Only standard culture systems for the isolation of C. trachomatis should be used. The isolation of C. trachomatis should be confirmed by microscopic identification of inclusions by staining with fluorescein-conjugated monoclonal antibody MOMP specific for C. trachomatis; stains using monoclonal antibodies directed against LPS should not be used. EIAs are not acceptable confirmatory methods. Isolates should be preserved. Nonculture tests for C. trachomatis such as EIAs and DFA are not sufficiently specific for use in circumstances involving possible child abuse or sexual assault. NAATs can be used for detection of C. trachomatis in vaginal specimens or urine from girls. No data exist on the use of nucleic acid amplification tests in boys and extragenital specimens (rectum) in boys and girls. Culture remains the preferred method for extragenital sites in these circumstances.
Serologic testing for LGV is not widely available in the United States. The chlamydial complement fixation test (CFT), which measures antibody against group-specific lipopolysaccharide antigen, has been used as an aid in the diagnosis of LGV. A CFT titer ≥1:64 typically can be measured in the serum of patients with bubonic LGV (99). The microimmunofluorescence (MIF) test was initially developed for serotyping strains of C. trachomatis isolated from the eye and genital tract but was soon adapted to measure antibody responses in patients with chlamydial infections. Although the original MIF method was complicated, involving the titration of sera against numerous antigens, it was found to have many advantages when compared with the CFT (99). The MIF test can be used detect type-specific antibody and different immunoglobulin classes. The MIF test is more sensitive than the CFT with a larger proportion of patients developing an antibody response and at higher titer. Patients with LGV tend to have broadly crossreactive MIF titers that are often greater than 1:256 (99). Microtiter plate format enzyme immunoassays have been developed but comparative performance data are lacking. Serologic test interpretation for LGV is not standardized, tests have not been validated for clinical proctitis presentations, and C. trachomatis serovarspecific serologic tests are not widely available. More detailed information concerning the diagnosis and treatment of LGV has been published (19).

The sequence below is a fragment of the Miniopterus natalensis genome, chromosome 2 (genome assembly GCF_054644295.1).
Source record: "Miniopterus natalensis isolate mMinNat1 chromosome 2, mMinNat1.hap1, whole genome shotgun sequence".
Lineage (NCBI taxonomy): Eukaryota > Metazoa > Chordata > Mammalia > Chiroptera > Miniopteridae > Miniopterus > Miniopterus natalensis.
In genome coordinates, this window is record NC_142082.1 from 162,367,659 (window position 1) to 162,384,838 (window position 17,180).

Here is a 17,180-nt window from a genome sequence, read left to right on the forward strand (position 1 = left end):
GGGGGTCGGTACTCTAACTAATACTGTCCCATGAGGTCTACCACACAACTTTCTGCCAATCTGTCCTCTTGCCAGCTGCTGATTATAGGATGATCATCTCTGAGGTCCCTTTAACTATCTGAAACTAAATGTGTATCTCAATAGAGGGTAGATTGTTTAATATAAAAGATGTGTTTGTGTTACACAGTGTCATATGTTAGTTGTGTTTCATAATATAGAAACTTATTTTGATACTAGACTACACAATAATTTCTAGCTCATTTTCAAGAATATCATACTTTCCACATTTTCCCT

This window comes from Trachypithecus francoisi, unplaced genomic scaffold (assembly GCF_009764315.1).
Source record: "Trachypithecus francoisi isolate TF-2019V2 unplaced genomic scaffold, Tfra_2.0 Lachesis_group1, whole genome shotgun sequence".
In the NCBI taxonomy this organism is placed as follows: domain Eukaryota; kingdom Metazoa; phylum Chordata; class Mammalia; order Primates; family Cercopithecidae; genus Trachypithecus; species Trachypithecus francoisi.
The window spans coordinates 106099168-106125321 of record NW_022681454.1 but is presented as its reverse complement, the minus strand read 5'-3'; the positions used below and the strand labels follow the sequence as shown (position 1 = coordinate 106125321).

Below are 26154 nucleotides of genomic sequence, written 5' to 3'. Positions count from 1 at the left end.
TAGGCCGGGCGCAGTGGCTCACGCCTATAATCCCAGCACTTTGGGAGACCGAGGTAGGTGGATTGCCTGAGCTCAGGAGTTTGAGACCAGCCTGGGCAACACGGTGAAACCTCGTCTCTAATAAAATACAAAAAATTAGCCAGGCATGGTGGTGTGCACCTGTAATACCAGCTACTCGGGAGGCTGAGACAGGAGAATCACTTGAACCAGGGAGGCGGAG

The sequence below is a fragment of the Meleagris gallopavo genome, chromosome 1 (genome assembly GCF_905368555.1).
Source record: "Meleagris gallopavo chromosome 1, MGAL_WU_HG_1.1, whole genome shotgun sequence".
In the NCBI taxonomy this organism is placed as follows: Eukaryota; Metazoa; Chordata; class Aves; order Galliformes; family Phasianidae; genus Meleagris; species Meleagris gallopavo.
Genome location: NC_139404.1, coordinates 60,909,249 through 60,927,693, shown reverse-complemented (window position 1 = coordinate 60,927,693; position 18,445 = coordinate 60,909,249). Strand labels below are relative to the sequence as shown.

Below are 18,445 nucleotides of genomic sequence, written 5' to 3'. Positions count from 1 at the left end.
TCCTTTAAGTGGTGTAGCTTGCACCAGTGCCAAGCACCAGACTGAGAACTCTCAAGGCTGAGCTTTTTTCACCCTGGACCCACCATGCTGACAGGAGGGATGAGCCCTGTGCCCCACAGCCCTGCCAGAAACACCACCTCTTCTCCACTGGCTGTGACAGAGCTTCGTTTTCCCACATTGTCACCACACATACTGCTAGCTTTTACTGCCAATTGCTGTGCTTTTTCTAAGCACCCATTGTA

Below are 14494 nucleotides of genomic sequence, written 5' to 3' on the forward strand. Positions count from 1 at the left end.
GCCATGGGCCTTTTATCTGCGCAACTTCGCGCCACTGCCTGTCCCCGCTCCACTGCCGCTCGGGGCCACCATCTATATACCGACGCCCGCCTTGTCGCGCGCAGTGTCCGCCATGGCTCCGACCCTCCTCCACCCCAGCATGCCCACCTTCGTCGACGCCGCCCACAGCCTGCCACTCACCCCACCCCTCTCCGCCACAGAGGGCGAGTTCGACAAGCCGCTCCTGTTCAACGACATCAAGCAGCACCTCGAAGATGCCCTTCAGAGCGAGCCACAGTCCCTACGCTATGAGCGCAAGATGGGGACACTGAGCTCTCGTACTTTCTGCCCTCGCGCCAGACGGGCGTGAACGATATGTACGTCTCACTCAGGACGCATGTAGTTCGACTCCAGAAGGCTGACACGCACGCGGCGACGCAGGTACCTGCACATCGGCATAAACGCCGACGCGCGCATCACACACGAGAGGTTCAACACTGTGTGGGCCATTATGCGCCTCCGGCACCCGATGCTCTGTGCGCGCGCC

Genital and lymph node specimens (i.e., lesion swab or bubo aspirate) can be tested for C. trachomatis by culture, direct immunofluorescence, or nucleic acid detection. Commercially available NAATs for C. trachomatis detect both LGV and non-LGV C. trachomatis but cannot distinguish between them. Additional molecular procedures (e.g., PCR-based genotyping) can be used to differentiate LGV from non-LGV C. trachomatis, but these are not widely available (100–104).
For patients presenting with proctitis, C. trachomatis NAAT testing of a rectal specimen is recommended. While a positive result is not definitive diagnosis of LGV, the result might aid in a presumptive clinical diagnosis of LGV proctitis.
Supplemental testing of NAAT-positive specimens. In 2002, CDC recommended that consideration be given to performing an additional test routinely after a positive NAAT screening test for C. trachomatis and N. gonorrhoeae (20). This approach was advised to improve the positive predictive value (PPV) of a NAAT screening test. This was particularly important when the test was used in a population with a low prevalence of infection. However, studies since 2002 addressing the utility of routine repeat testing of positive specimens demonstrated >90% concurrence with the initial test for either C. trachomatis or N. gonorrhoeae (105–107). Therefore, routine additional testing following a positive NAAT screening test for C. trachomatis no longer is recommended by CDC unless otherwise indicated in the product insert. Some NAATs might detect nongonococcal Neisseria species (Table 3). When these NAATs are used, consideration should be given to retest these specimens with an alternate target assay if the anatomic site from which the specimen was collected is typically colonized with these commensal organisms, e.g., oropharyngeal specimens. As with any diagnostic test, if there is a clinical or laboratory reason to question a test result, a repeat test should be considered.
Test interpretation. The laboratory should interpret and report results according to the manufacturer’s package insert instructions In the event of discordant results from multiple tests, the report should indicate the results of both the initial and any additional tests. An interpretation of “inconclusive,” “equivocal,” or “indeterminate” would be most appropriate. A new specimen should be requested for testing in these situations. All test results should be interpreted by clinicians within the context of the patient-specific information to determine appropriate patient management.
Test of cure. Culture is the only method that can be used to properly assess the efficacy of antibiotic therapy because commercial NAATs are not FDA-cleared for use as a test of cure. Residual nucleic acid from bacteria rendered noninfective by antibiotics might still give a positive C. trachomatis NAAT up to 3 weeks after therapy (108,109). Detection of N. gonorrhoeae nucleic acid has been observed for up to 2 weeks following therapy although the vast majority of patients who were treated effectively for gonorrhea had a negative NAAT 1 week after treatment (110). However, data from these studies were derived from older NAATs and should be repeated with current NAATs.